Researchers at the University of South Florida, in partnership with Cyber Florida at USF, have released results from a nationwide survey to better understand patterns of social media usage. Subjects consist of common uses of social media – including e-commerce and political engagement – as well as some effects of usage on social and mental well-being.
Among the key findings:
Social media is increasingly used for e-commerce. Over half of Americans (54%) report having clicked on a link to an advertisement in their “feed” during the past month, and nearly half (47%) report having shopped for a product or service on social media in the same time period.
Americans have relied heavily on social media to stay connected during the pandemic. More than two-thirds of respondents (68%) say that they have “relied on social media to stay connected with friends and family during the COVID-19 pandemic”. A similar majority (63%) say that they’ve used social media more frequently during the pandemic, while nearly half (49%) say that social media has been good for their mental health during this time.
Most adult social media users pay close attention to the amount of time they spend on social media. Nearly six in 10 (59%) Americans say that they spend four or more hours on social media each week, but over half of the survey respondents (53%) say that they closely monitor the amount of time they spend on social media sites.
Most Americans say that keeping up with social media can be stressful. Over half of the survey respondents (57%) report that “keeping up with social media” can be stressful. However, nearly three-quarters (74%) say that they don’t feel pressured to post interesting content on their own accounts.
Facebook users say that they encounter diverse points of view on the platform. According to data collected by the Pew Research Center, Facebook remains the most widely used social networking platform in the United States, and users increasingly rely on the platform for political news and information. Despite concerns that social media may limit exposure to alternative viewpoints, our results show that nearly eight in 10 Facebook users (79%) feel that they often encounter political views on the platform that are different than their own.
Despite relying on social media for news and information, most Americans don’t trust the information they encounter there. While over half of the survey respondents (58%) say that they rely on Facebook at least a little to stay informed about news and politics, three-quarters (75%) are not confident in the accuracy of the political information that they encounter on the platform.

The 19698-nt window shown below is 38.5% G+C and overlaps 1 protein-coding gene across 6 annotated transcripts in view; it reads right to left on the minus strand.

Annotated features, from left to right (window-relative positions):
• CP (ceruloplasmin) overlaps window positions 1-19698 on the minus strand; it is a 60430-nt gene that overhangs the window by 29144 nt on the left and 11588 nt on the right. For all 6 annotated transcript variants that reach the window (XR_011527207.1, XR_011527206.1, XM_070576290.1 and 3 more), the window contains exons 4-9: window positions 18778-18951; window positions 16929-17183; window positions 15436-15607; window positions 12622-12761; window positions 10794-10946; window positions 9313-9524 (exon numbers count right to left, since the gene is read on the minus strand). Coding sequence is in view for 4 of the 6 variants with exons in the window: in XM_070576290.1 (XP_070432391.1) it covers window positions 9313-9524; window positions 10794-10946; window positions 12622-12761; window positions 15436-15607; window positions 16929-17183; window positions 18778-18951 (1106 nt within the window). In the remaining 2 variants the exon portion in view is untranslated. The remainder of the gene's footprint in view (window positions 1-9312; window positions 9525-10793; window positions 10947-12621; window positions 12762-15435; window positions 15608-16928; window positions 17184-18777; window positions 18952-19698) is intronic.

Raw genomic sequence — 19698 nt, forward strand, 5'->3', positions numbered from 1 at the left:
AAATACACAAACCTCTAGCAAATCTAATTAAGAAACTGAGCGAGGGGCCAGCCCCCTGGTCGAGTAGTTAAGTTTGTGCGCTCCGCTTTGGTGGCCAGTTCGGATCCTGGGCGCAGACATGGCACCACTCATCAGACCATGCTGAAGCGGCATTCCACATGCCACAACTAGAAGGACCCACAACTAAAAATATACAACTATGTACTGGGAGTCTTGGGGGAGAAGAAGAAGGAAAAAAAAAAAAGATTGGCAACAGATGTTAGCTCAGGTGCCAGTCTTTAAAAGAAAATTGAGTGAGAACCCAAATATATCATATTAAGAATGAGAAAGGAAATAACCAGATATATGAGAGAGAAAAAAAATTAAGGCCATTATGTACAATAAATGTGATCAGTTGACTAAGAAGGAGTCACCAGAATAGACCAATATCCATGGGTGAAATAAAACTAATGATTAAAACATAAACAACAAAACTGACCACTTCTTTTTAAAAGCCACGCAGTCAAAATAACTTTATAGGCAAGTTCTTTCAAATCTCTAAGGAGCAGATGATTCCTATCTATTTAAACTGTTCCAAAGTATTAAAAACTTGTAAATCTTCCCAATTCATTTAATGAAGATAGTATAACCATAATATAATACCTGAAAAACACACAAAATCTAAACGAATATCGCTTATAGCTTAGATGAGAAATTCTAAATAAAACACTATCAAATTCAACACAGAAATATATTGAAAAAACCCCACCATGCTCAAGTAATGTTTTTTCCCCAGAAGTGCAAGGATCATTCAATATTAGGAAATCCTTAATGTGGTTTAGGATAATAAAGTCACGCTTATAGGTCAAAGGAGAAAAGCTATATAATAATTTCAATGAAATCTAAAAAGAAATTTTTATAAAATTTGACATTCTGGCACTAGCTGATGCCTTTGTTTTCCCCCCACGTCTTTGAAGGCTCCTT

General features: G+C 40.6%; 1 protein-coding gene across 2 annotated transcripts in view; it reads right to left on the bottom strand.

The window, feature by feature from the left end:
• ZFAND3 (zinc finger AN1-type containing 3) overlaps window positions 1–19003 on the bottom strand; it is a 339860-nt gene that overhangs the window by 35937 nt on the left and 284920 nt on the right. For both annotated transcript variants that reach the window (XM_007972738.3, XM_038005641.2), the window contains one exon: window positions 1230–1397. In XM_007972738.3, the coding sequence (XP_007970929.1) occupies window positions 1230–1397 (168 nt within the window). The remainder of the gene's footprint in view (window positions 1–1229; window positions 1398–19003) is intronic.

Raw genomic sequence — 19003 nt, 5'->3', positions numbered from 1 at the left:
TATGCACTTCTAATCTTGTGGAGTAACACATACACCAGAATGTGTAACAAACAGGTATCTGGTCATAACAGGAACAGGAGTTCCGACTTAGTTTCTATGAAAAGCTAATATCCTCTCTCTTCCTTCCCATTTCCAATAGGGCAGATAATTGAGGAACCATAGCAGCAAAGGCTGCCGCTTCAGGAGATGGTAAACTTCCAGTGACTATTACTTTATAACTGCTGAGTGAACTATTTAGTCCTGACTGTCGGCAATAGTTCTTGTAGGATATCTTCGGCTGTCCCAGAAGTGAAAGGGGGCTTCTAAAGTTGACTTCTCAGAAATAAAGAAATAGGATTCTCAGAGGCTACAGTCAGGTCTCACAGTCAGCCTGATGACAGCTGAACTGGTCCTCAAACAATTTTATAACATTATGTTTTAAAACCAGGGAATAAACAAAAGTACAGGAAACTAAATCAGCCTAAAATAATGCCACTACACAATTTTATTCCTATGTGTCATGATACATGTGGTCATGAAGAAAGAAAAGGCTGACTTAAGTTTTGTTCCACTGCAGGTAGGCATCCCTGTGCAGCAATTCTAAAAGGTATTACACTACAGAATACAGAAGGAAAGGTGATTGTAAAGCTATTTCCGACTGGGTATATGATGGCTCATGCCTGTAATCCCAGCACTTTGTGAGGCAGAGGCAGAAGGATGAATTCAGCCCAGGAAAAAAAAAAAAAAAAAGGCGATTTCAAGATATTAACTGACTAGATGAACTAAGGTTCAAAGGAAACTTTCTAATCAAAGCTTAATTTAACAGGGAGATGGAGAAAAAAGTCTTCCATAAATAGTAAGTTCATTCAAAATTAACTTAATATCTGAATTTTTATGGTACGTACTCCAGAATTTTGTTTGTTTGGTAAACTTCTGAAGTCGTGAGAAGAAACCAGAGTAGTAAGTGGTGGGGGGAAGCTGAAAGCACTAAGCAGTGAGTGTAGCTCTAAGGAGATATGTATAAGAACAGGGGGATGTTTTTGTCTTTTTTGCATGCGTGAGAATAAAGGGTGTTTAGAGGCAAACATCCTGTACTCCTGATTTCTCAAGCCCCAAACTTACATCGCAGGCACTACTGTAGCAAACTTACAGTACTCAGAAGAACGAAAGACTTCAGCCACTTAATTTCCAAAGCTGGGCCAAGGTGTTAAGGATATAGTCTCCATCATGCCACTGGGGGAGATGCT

Most Americans also say that they don’t trust social media companies when it comes to keeping their personal information secure. A majority of Americans (62%) say that they are either not very confident or not at all confident in the ability of social media companies (such as Facebook and Twitter) to keep their personal information secure.
Political incivility and misinformation lead to unfriending on Facebook. Nearly a quarter of respondents (24%) report having “unfriended” or “unfollowed” someone on Facebook due to their political posts. The most commonly unfriended accounts are “acquaintances” (17%) and “strangers” (9%). When asked to cite their reasons for “unfriending”, respondents emphasized political posts that they found morally objectionable (18%) or untruthful (18%).
Despite concerns over the security of their personal information, many social media users continue to engage in risky online behaviors. Just under a third of respondents (29%) report having held an ongoing conversation with a stranger on social media over the past 30 days. During the same time period, roughly a quarter also report having engaged in behaviors that could inadvertently share the information in their user profiles, such as completing surveys (23%) and quizzes/games (28%) that appear in their “feeds”.
Teenagers aren’t the only ones whose “body image” and self-esteem are negatively affected by social media. Nearly one-third of respondents (32%) reported sometimes feeling bad about the way they look when they see what others post on social media. Female respondents were slightly more likely than male respondents to agree (36% compared to 27%).
The survey included a representative sample of 1,000 adult social media users, fielded Nov. 2-8, 2021. Results are reported with a confidence level of 95% and a margin of error +/-3 %.
A second round of results, which examines social media’s influence on public discourse, is set to be released next week.
The complete survey results can be found here.